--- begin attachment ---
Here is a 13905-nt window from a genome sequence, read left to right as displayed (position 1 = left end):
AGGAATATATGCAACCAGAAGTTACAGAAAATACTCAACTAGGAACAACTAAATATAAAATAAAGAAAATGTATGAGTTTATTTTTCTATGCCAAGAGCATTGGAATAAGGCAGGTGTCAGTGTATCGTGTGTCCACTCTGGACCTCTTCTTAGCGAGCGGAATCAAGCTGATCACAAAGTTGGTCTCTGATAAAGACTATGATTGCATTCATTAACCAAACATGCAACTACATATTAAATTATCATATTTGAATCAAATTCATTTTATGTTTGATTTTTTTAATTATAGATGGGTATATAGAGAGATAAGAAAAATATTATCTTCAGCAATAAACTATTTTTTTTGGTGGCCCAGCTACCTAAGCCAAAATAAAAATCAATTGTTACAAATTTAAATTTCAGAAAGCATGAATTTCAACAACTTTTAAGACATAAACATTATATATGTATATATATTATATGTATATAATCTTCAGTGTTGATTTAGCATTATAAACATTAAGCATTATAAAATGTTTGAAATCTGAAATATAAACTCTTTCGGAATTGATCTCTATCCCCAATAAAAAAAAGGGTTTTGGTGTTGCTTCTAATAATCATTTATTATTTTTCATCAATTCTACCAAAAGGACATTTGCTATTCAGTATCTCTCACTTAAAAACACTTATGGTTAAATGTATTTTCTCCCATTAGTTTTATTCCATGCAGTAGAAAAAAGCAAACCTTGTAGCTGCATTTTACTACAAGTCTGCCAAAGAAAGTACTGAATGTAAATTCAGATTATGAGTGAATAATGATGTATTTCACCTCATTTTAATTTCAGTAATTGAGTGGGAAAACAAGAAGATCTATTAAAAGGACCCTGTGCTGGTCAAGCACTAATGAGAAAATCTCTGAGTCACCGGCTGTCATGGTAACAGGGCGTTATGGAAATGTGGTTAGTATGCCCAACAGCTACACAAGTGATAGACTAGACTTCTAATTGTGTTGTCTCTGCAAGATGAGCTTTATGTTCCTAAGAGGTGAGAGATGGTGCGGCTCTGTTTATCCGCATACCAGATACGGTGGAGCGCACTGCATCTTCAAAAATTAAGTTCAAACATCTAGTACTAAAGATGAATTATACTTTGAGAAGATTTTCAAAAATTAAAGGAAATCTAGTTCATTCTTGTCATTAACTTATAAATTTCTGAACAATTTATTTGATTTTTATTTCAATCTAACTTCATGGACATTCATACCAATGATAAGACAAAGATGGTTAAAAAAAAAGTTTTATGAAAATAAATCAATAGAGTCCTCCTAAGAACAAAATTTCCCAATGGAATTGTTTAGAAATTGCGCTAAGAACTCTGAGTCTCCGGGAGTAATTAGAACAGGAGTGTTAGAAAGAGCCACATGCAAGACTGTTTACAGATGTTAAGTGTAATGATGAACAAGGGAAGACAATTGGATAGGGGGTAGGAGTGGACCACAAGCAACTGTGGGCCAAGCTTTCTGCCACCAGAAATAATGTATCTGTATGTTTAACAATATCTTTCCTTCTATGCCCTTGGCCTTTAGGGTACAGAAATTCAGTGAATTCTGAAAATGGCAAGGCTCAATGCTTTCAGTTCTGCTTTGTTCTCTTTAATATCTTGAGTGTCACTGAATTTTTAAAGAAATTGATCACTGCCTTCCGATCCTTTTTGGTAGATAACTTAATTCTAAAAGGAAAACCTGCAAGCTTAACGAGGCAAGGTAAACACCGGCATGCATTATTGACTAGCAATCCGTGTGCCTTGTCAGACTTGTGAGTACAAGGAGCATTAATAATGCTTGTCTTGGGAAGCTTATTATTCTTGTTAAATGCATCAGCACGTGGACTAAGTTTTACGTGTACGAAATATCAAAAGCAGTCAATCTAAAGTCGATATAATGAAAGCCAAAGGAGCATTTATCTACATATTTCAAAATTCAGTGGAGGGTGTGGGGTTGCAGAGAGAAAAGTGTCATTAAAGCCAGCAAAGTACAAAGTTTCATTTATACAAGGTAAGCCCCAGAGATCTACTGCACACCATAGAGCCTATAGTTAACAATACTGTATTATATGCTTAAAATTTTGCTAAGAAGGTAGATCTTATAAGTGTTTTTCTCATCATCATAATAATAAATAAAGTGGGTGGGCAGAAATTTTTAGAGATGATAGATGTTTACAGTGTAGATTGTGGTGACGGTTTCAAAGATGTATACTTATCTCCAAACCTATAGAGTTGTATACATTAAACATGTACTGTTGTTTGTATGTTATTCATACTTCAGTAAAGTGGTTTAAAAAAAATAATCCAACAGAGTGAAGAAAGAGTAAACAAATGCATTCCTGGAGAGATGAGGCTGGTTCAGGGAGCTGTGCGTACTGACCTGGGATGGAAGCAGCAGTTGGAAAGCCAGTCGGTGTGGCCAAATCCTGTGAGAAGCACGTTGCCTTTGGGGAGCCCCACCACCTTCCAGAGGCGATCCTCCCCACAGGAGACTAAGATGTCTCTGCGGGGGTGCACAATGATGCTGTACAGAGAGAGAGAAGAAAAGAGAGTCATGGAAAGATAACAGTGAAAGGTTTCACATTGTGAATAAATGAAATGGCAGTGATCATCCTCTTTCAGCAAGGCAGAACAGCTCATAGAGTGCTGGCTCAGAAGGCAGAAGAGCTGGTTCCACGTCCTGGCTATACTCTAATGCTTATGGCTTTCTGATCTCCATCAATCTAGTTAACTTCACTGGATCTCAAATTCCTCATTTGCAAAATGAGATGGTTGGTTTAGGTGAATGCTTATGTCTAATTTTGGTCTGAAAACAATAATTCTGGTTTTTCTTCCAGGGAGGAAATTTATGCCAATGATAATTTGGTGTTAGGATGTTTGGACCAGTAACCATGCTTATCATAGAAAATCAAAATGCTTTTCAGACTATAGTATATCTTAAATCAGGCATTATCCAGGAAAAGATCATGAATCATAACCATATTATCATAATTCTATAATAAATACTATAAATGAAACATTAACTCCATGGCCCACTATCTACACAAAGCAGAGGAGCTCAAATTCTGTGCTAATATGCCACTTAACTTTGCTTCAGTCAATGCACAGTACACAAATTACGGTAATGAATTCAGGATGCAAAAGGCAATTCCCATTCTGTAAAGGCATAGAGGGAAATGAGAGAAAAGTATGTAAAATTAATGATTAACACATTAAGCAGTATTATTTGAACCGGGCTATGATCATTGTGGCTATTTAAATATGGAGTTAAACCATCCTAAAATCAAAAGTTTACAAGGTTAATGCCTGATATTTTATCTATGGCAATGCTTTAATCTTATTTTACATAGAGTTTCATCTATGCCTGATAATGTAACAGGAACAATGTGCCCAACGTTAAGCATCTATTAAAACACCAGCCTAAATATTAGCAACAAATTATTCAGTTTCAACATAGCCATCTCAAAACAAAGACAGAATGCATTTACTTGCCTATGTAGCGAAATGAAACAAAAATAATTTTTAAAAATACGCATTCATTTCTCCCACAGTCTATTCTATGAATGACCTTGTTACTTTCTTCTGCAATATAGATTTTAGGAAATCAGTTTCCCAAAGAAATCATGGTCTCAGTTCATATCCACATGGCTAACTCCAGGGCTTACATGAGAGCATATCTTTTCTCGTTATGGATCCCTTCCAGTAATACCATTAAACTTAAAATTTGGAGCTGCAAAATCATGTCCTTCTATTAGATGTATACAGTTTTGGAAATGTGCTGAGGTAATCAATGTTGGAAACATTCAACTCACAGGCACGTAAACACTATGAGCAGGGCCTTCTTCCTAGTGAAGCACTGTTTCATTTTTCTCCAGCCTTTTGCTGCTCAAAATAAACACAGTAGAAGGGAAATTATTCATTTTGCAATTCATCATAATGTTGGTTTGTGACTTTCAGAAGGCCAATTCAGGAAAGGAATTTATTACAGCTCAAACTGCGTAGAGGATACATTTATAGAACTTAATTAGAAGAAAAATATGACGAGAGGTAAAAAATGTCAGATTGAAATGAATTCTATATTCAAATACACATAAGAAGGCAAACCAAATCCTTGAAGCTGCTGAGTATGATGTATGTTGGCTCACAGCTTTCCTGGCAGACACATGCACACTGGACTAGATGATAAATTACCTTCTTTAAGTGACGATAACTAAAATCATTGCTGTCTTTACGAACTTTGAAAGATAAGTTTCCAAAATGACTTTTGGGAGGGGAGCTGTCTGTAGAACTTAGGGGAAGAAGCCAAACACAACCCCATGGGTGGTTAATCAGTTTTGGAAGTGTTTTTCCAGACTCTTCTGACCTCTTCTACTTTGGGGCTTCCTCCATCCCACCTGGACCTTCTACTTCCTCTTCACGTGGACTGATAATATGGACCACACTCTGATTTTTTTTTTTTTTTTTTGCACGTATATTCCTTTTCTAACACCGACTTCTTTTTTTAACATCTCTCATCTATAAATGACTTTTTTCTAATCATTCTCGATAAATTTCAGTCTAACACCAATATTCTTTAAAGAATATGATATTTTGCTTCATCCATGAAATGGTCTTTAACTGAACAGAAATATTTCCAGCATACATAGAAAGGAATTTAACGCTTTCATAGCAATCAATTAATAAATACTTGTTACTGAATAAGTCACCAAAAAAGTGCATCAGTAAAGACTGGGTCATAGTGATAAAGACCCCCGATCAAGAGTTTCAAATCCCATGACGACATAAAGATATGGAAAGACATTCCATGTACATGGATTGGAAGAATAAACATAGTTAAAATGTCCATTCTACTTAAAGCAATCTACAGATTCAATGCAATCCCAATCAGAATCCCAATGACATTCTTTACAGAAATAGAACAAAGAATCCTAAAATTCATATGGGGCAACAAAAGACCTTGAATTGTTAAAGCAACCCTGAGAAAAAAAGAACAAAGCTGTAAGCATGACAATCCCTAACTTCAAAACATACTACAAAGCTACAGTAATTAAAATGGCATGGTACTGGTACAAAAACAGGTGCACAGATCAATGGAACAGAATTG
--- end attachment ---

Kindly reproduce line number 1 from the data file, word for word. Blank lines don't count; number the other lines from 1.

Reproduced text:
Here is a 13905-nt window from a genome sequence, read left to right as displayed (position 1 = left end):